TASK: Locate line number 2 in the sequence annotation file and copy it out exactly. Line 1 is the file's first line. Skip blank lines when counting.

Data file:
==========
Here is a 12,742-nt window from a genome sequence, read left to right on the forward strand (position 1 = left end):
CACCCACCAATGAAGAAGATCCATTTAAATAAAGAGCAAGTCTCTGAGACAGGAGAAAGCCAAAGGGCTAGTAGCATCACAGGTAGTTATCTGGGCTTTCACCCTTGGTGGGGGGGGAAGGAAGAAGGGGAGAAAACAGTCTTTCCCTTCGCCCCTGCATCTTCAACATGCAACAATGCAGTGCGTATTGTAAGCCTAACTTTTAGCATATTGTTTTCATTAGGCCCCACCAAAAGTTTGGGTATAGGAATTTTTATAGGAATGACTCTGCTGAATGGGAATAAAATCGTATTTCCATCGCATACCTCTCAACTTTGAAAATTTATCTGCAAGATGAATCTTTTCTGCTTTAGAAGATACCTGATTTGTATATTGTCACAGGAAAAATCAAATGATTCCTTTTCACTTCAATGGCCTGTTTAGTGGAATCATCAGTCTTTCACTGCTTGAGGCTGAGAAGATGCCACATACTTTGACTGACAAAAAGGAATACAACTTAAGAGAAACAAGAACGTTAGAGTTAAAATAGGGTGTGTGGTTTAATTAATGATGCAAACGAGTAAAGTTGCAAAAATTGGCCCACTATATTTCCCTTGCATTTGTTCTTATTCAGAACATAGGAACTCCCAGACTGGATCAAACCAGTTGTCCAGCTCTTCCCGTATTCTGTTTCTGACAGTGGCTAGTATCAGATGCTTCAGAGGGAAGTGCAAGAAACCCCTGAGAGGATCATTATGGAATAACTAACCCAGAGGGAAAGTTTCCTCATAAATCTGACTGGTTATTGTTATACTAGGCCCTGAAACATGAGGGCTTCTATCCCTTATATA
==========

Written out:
CACCCACCAATGAAGAAGATCCATTTAAATAAAGAGCAAGTCTCTGAGACAGGAGAAAGCCAAAGGGCTAGTAGCATCACAGGTAGTTATCTGGGCTTTCACCCTTGGTGGGGGGGGAAGGAAGAAGGGGAGAAAACAGTCTTTCCCTTCGCCCCTGCATCTTCAACATGCAACAATGCAGTGCGTATTGTAAGCCTAACTTTTAGCATATTGTTTTCATTAGGCCCCACCAAAAGTTTGGGTATAGGAATTTTTATAGGAATGACTCTGCTGAATGGGAATAAAATCGTATTTCCATCGCATACCTCTCAACTTTGAAAATTTATCTGCAAGATGAATCTTTTCTGCTTTAGAAGATACCTGATTTGTATATTGTCACAGGAAAAATCAAATGATTCCTTTTCACTTCAATGGCCTGTTTAGTGGAATCATCAGTCTTTCACTGCTTGAGGCTGAGAAGATGCCACATACTTTGACTGACAAAAAGGAATACAACTTAAGAGAAACAAGAACGTTAGAGTTAAAATAGGGTGTGTGGTTTAATTAATGATGCAAACGAGTAAAGTTGCAAAAATTGGCCCACTATATTTCCCTTGCATTTGTTCTTATTCAGAACATAGGAACTCCCAGACTGGATCAAACCAGTTGTCCAGCTCTTCCCGTATTCTGTTTCTGACAGTGGCTAGTATCAGATGCTTCAGAGGGAAGTGCAAGAAACCCCTGAGAGGATCATTATGGAATAACTAACCCAGAGGGAAAGTTTCCTCATAAATCTGACTGGTTATTGTTATACTAGGCCCTGAAACATGAGGGCTTCTATCCCTTATATA